Tahoe discussion: Discovering the science of superhuman performance
February 16, 2015
OLYMPIC VALLEY, Calif. — Squaw Valley Institute this week will feature a presentation by Steven Kotler, a New York Times best-selling author and co-founder and director of Research for the Flow Genome Project.
He is one of the world's leading experts on ultimate human performance. His work has been translated into over 40 languages and has appeared in 80 publications.
"The Rise of Superman" was one of the most talked about books in 2014 and the first book in history to chart simultaneously in four different categories on national bestseller lists (sports, science, psychology and business).
In it, Kotler decodes the science of "flow," an optimal state of peak performance in which the impossible becomes possible — with critical implications in business, education, technology and society as a whole.
What if you could literally quintuple your productivity? What if you could take your motivation, creativity and learning to stratospheric levels?
These answers and more lie in "flow," an optimal state of consciousness where we feel our best and perform our best.
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Researchers now know that "flow" sits at the heart of almost every athletic championship; underpins most major scientific breakthroughs; and accounts for significant progress in the arts. In business, its impact has been substantial.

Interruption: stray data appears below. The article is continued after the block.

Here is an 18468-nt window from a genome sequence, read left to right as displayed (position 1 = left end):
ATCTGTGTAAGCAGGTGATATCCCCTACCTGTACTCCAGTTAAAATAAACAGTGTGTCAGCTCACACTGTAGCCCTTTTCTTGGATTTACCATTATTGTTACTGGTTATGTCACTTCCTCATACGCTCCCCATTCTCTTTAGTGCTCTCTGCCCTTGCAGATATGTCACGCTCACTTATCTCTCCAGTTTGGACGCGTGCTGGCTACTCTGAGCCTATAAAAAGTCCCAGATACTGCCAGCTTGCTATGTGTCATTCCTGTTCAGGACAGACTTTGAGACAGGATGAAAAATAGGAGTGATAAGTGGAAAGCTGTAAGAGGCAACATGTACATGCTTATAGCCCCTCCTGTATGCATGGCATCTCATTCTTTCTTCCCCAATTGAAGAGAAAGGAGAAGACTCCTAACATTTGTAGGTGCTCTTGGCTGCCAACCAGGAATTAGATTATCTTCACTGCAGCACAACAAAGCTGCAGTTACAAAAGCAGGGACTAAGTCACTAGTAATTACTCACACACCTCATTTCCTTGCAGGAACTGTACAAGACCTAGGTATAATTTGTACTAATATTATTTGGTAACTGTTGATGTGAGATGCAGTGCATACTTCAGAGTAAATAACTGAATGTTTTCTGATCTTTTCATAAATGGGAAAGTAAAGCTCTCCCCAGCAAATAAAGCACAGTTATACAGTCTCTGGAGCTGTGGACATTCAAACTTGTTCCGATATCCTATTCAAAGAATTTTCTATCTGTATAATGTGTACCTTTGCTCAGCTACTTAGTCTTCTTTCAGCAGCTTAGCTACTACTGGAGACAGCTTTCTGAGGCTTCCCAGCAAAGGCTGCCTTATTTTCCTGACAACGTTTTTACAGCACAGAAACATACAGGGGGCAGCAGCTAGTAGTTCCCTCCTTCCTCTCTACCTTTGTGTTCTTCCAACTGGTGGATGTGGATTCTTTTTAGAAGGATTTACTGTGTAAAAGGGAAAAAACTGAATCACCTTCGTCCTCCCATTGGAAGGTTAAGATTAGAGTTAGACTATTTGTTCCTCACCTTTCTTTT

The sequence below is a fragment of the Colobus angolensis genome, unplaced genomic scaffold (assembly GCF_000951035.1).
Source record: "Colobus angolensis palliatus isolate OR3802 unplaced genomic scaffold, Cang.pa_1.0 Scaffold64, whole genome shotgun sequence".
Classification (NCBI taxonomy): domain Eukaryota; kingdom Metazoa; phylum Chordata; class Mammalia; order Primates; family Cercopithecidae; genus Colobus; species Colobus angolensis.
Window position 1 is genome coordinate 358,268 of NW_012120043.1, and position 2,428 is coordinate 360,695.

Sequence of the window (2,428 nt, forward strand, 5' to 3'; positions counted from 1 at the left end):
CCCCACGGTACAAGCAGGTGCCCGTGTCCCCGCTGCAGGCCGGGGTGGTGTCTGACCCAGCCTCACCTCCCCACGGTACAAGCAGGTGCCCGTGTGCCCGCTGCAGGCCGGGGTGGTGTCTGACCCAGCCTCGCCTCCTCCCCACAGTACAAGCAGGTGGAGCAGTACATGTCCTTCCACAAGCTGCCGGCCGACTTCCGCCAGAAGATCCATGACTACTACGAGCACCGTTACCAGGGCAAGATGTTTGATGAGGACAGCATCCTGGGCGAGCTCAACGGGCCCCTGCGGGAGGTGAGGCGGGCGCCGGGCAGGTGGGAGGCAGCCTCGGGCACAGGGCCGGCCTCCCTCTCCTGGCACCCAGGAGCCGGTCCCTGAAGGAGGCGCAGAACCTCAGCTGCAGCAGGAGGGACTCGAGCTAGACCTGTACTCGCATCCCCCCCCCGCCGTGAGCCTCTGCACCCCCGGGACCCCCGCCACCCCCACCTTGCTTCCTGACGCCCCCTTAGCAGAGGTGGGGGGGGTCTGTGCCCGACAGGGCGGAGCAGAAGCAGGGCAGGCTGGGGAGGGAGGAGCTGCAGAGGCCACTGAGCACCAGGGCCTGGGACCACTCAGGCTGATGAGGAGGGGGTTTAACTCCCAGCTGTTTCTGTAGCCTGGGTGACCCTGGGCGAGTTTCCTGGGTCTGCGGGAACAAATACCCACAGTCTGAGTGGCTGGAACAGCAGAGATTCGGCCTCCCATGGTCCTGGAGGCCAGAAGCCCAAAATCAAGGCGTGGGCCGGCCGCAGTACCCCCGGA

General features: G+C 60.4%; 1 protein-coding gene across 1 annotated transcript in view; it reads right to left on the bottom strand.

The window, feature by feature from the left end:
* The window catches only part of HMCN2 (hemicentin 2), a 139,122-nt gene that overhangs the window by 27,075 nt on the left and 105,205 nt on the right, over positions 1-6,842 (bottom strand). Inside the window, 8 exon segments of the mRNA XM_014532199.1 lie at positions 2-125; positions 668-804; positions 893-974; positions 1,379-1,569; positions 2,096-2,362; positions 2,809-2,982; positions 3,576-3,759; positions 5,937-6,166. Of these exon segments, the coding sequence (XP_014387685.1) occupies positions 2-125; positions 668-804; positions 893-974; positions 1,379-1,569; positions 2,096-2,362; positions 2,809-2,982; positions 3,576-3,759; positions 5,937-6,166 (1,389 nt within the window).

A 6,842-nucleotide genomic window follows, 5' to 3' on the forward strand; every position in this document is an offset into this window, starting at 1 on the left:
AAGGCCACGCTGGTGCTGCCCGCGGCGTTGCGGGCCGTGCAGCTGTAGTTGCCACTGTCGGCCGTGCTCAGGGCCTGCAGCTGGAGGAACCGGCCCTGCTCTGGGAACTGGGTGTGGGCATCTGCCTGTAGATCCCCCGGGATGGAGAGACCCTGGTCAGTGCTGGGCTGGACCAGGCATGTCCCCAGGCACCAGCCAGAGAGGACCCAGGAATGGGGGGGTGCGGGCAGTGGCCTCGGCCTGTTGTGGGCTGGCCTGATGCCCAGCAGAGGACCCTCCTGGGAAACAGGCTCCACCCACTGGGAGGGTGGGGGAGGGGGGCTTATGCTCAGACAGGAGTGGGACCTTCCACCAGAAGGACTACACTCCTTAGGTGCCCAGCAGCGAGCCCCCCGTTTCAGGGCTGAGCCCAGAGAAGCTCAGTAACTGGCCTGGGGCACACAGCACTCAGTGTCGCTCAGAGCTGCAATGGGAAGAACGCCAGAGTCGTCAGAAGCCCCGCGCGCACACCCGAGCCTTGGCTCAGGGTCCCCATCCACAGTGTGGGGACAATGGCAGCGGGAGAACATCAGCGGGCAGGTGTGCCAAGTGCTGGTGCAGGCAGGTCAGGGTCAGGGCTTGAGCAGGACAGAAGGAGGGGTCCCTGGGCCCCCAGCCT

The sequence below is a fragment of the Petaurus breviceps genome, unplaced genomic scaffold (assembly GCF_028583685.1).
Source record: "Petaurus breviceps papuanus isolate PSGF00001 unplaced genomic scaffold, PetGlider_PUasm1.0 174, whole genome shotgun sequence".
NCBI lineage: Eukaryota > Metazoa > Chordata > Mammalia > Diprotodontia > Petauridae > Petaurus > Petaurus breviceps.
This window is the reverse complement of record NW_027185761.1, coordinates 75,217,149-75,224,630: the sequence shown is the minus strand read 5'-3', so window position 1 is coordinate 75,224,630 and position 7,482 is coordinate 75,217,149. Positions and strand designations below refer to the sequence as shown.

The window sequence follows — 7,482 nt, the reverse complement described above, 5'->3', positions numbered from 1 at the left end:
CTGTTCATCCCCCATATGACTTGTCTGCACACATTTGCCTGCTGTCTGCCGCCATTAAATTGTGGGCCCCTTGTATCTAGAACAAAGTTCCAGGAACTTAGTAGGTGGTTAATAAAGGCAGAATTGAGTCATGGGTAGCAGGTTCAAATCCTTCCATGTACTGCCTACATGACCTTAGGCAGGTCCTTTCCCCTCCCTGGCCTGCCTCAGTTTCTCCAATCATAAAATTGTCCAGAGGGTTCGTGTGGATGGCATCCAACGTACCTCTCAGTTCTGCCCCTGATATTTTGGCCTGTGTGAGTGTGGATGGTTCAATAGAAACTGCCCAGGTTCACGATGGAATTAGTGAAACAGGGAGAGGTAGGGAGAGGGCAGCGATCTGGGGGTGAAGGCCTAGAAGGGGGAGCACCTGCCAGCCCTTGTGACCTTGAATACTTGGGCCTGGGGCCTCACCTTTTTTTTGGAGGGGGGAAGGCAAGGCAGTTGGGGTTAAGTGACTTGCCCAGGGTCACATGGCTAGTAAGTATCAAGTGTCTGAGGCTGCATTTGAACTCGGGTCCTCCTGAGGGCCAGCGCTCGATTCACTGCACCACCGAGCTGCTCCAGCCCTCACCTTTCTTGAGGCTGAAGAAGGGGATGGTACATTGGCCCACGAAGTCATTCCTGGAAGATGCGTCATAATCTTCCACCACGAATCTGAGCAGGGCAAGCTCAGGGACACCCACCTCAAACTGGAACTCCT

Drawing on over 15 years of research, including first-hand reporting with dozens of top action and adventure athletes, Kotler will discuss how "flow" is a transformation available to anyone, anywhere, provided that certain initial conditions are available.
Kotler's other books have explored the intersection of human capabilities, technology and consciousness.
"Abundance" breaks down four emerging forces that give humanity the potential to significantly raise global standards of living over the next 20 to 30 years.
This month, Kotler is releasing his new book "BOLD: How to go big, create wealth and impact the world."
The presentation takes place Thursday, Feb. 20, at 6:30 p.m., with Q-and-A following, at the Olympic Village Lodge in Squaw Valley.
A panel of professional athletes, including J.T. Holmes and Dirk Collins, will join Kotler.
Doors will open at 5:30 p.m. with a no-host bar reception. Tickets are $25 for adults and $10 for students. Children aged nine and SVI members are always admitted free.
This article was submitted to the Sun by Squaw Valley Institute, a nonprofit dedicated to presenting programs that span a variety of topics including the environment; film and entertainment; education; health and wellness; music; world affairs and extreme sports. Visit squawvalleyinstitute.org to learn more.
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